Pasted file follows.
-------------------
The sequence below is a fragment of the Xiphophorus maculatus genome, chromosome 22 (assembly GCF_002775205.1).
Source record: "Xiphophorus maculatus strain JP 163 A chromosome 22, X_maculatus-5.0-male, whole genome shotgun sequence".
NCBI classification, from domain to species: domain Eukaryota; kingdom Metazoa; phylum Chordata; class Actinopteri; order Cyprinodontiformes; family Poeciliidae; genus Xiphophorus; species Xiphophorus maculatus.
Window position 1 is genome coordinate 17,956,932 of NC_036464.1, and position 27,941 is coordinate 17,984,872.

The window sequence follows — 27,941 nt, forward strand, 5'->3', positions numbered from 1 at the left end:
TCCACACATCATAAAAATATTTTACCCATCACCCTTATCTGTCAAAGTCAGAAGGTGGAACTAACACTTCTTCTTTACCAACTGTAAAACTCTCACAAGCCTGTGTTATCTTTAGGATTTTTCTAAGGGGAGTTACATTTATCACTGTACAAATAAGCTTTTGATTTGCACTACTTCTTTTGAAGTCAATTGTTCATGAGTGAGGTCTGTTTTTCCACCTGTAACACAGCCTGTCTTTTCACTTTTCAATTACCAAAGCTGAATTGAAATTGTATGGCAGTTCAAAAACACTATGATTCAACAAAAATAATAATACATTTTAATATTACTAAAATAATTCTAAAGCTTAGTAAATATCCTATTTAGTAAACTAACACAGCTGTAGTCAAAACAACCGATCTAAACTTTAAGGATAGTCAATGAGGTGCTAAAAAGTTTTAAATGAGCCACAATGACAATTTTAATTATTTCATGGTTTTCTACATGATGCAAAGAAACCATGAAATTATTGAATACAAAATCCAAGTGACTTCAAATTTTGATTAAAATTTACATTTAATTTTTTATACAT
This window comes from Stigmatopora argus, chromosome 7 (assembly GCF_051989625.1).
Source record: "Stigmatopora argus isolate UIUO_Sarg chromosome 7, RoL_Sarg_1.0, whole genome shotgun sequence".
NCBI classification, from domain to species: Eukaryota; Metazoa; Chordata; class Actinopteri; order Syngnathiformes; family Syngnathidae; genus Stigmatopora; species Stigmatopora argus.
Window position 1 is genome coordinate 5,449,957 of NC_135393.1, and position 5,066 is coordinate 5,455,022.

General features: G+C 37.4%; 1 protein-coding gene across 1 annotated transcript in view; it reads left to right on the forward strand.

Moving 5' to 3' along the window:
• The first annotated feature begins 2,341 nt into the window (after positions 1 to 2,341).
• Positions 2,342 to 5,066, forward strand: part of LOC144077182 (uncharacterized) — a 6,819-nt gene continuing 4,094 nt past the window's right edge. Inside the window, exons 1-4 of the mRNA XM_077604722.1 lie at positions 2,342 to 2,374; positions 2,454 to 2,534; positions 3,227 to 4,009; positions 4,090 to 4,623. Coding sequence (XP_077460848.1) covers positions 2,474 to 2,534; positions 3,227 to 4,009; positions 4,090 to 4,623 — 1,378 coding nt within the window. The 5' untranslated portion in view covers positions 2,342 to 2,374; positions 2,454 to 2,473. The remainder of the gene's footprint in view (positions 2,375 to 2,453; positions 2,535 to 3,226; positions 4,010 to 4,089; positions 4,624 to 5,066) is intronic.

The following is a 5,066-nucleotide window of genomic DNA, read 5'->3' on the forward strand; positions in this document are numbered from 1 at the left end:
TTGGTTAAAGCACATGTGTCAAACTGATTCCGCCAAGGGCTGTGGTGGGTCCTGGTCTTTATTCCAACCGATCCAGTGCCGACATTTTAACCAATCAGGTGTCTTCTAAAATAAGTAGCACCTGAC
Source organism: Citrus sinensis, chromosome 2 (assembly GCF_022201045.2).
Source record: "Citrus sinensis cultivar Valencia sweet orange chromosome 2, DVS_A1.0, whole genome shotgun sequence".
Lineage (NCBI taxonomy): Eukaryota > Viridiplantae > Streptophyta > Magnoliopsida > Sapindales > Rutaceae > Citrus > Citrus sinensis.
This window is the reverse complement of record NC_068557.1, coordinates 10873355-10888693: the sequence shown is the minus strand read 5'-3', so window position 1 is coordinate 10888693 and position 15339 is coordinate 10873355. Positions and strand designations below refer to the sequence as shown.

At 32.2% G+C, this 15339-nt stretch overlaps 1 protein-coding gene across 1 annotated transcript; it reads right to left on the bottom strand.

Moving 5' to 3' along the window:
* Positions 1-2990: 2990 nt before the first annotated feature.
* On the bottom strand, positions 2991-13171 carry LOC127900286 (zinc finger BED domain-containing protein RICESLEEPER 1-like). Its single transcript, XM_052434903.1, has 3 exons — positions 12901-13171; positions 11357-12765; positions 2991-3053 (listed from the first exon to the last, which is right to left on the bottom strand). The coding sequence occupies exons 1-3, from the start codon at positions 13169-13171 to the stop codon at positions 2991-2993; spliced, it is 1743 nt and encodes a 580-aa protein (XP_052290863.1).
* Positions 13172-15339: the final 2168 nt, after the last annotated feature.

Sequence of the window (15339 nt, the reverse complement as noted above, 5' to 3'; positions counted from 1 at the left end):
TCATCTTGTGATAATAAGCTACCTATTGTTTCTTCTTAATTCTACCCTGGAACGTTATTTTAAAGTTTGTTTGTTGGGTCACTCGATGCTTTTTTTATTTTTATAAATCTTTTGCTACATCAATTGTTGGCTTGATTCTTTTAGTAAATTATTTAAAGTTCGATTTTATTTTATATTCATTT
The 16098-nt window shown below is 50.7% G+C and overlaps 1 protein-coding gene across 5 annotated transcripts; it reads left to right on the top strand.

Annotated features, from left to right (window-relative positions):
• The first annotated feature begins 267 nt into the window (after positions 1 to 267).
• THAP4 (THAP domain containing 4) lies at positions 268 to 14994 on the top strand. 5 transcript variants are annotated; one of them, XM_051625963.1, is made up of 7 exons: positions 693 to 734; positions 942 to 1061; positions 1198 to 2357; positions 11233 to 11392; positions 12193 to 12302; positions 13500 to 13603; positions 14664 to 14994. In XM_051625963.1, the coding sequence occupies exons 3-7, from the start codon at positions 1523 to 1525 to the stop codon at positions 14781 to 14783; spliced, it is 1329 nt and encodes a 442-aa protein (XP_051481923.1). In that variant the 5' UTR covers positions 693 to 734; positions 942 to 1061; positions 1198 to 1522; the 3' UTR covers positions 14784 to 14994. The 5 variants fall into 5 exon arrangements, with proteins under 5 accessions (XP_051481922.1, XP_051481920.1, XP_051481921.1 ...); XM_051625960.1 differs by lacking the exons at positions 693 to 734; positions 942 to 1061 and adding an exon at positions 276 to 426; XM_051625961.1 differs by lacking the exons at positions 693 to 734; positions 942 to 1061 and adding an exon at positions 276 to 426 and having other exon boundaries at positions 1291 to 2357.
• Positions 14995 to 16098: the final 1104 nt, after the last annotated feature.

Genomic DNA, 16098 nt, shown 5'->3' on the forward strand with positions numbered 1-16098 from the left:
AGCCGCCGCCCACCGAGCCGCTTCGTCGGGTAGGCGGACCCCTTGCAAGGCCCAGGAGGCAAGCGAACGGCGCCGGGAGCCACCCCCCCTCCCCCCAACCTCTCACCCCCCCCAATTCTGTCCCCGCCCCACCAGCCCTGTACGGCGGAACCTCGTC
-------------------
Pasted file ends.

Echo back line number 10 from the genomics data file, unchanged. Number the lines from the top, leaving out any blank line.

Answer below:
Window position 1 is genome coordinate 5,449,957 of NC_135393.1, and position 5,066 is coordinate 5,455,022.